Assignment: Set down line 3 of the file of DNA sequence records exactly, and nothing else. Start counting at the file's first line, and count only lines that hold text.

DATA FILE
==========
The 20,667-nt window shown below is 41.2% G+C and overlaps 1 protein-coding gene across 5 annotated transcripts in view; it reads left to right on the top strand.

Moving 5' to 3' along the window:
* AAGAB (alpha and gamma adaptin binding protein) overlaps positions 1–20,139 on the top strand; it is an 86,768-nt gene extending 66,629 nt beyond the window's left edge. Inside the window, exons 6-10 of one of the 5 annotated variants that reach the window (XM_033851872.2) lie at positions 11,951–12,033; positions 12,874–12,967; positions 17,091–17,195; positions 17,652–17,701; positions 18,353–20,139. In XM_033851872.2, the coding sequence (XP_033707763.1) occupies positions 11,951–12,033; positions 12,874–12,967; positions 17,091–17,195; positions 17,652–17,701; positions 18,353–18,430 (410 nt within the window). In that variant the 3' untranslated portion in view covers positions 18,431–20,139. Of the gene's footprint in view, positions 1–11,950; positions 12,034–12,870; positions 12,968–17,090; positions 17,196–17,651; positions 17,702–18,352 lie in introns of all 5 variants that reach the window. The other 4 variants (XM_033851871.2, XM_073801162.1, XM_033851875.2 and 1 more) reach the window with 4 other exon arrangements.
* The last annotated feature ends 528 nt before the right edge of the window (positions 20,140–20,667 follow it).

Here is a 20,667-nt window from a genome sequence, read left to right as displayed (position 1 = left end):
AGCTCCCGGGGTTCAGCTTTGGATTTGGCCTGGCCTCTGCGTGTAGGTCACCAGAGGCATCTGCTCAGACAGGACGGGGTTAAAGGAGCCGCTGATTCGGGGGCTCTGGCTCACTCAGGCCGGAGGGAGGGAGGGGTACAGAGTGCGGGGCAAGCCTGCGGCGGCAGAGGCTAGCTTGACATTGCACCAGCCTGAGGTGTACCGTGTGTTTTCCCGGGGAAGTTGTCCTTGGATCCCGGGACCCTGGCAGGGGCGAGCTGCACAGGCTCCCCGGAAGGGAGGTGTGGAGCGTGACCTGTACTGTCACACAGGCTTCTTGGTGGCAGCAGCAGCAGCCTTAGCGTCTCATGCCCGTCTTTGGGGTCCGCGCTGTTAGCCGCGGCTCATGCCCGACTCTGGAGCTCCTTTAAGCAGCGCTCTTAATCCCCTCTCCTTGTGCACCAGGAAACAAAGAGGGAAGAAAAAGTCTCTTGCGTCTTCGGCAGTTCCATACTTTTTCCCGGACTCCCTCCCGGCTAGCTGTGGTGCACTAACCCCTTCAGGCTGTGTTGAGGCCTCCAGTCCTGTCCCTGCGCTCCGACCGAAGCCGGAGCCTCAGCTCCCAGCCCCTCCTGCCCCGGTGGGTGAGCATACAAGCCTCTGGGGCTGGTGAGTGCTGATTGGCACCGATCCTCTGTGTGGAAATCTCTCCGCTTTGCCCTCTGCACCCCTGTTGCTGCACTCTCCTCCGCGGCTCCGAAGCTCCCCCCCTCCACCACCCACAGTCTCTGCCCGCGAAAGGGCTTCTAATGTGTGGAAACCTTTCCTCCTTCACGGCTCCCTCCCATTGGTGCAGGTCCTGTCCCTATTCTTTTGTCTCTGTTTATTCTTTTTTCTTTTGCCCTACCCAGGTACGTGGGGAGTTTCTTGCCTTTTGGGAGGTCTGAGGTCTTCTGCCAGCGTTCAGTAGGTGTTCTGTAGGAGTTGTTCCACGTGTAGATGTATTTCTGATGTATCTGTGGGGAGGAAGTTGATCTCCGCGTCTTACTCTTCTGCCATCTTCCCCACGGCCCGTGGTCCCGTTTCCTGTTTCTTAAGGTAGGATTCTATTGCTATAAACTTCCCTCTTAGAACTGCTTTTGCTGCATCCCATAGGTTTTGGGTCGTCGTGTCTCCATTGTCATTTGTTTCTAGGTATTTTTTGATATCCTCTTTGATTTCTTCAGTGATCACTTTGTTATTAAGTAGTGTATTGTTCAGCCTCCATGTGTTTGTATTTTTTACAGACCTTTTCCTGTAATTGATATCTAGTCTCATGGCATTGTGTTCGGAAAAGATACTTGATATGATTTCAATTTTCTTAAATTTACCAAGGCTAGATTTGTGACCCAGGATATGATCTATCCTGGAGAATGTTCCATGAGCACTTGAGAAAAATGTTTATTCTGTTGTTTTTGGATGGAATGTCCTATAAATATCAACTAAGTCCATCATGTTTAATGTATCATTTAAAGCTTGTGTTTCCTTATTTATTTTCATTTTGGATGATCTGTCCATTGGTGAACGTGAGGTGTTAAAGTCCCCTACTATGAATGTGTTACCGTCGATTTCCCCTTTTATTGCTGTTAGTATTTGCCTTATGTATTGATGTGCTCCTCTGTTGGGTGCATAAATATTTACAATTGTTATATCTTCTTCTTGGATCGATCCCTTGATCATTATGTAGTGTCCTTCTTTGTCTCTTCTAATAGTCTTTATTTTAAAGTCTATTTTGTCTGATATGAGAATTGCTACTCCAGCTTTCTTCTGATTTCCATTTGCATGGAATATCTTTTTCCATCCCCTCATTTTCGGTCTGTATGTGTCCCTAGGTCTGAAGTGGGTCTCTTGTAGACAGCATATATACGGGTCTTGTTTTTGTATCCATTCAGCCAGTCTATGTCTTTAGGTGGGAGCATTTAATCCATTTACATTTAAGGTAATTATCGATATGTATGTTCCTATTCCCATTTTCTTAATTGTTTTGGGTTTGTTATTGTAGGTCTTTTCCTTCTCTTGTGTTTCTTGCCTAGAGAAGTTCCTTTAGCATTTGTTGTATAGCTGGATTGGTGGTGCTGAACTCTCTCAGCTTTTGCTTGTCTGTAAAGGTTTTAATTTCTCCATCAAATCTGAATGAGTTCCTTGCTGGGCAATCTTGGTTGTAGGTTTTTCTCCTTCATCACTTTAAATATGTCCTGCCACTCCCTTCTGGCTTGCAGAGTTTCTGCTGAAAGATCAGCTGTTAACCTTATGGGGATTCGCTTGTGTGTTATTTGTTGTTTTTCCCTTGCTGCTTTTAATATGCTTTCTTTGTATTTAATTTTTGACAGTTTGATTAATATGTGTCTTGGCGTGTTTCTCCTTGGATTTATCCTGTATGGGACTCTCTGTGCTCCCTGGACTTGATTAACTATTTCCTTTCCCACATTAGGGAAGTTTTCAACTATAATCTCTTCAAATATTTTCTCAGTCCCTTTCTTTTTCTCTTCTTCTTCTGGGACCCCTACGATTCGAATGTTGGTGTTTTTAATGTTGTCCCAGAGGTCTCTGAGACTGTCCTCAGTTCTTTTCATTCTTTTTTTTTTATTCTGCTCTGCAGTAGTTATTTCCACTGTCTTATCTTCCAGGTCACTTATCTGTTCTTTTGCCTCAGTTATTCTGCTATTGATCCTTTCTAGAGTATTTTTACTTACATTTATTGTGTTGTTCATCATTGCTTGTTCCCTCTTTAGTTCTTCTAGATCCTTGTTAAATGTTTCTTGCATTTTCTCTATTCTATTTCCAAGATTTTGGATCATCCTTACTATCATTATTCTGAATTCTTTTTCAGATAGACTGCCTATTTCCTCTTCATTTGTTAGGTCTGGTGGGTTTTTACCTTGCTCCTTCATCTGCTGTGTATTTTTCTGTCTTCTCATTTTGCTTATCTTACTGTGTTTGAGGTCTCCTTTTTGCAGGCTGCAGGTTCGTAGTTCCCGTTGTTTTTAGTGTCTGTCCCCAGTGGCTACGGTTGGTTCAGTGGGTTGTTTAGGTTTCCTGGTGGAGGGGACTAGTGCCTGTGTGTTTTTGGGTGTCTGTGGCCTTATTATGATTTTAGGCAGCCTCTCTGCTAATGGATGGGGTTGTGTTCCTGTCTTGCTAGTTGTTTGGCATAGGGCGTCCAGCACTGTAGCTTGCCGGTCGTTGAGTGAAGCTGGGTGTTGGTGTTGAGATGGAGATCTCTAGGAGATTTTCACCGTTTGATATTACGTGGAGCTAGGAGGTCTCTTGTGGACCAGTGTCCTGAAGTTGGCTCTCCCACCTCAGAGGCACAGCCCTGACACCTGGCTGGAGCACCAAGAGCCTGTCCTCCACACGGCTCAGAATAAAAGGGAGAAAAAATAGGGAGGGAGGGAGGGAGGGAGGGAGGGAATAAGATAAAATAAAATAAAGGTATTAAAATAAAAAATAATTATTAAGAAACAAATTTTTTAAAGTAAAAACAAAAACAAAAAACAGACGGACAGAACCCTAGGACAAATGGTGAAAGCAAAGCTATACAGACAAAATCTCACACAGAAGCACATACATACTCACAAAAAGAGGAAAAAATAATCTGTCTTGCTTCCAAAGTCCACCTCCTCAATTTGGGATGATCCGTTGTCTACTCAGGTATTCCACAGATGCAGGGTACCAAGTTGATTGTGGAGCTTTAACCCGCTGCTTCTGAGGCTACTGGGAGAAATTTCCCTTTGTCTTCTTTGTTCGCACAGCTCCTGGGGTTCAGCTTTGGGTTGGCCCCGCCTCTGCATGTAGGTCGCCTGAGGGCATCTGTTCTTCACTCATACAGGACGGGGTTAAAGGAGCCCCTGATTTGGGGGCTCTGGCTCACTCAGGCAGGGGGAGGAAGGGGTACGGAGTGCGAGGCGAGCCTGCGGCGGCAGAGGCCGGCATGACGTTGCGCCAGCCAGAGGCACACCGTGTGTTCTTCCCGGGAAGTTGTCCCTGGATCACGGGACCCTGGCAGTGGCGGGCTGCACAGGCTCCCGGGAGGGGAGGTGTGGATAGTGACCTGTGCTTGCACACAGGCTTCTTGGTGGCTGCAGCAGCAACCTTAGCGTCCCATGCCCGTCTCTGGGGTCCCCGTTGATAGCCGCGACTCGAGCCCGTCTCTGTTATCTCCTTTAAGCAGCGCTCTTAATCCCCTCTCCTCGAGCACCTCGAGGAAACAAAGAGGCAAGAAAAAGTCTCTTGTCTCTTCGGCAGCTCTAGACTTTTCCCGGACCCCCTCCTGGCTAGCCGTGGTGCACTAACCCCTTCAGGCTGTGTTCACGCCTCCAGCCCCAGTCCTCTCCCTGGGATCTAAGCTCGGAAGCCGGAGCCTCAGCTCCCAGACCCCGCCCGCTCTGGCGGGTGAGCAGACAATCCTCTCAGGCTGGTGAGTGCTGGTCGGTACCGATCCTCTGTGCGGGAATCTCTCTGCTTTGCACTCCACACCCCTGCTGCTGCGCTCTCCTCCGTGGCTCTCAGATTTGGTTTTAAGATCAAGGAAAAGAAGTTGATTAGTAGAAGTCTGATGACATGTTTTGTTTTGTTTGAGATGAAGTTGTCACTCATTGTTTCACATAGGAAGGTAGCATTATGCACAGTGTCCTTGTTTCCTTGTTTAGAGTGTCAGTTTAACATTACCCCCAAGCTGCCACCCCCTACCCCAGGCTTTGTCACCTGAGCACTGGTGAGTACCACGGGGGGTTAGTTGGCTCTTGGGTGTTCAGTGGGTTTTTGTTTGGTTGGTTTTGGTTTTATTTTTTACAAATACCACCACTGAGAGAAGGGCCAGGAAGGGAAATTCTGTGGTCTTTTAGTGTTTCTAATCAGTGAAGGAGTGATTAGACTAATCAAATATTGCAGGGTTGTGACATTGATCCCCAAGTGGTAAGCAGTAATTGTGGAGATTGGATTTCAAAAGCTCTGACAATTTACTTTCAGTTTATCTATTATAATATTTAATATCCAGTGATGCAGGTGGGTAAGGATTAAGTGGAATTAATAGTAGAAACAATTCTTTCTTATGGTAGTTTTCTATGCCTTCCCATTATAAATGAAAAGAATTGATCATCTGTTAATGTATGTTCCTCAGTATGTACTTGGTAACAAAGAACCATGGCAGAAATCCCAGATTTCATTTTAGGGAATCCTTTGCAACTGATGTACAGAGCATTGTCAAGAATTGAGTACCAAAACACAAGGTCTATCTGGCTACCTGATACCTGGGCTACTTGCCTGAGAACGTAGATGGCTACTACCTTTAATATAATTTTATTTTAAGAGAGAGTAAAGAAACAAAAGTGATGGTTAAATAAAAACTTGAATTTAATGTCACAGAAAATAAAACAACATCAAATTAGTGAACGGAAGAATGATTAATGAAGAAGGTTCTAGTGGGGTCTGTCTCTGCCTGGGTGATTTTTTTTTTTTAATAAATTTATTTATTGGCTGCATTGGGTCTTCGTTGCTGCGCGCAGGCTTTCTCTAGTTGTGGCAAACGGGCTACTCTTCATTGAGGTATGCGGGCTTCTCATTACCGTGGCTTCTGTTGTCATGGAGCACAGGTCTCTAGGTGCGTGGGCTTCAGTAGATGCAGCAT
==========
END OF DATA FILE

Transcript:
* AAGAB (alpha and gamma adaptin binding protein) overlaps positions 1–20,139 on the top strand; it is an 86,768-nt gene extending 66,629 nt beyond the window's left edge. Inside the window, exons 6-10 of one of the 5 annotated variants that reach the window (XM_033851872.2) lie at positions 11,951–12,033; positions 12,874–12,967; positions 17,091–17,195; positions 17,652–17,701; positions 18,353–20,139. In XM_033851872.2, the coding sequence (XP_033707763.1) occupies positions 11,951–12,033; positions 12,874–12,967; positions 17,091–17,195; positions 17,652–17,701; positions 18,353–18,430 (410 nt within the window). In that variant the 3' untranslated portion in view covers positions 18,431–20,139. Of the gene's footprint in view, positions 1–11,950; positions 12,034–12,870; positions 12,968–17,090; positions 17,196–17,651; positions 17,702–18,352 lie in introns of all 5 variants that reach the window. The other 4 variants (XM_033851871.2, XM_073801162.1, XM_033851875.2 and 1 more) reach the window with 4 other exon arrangements.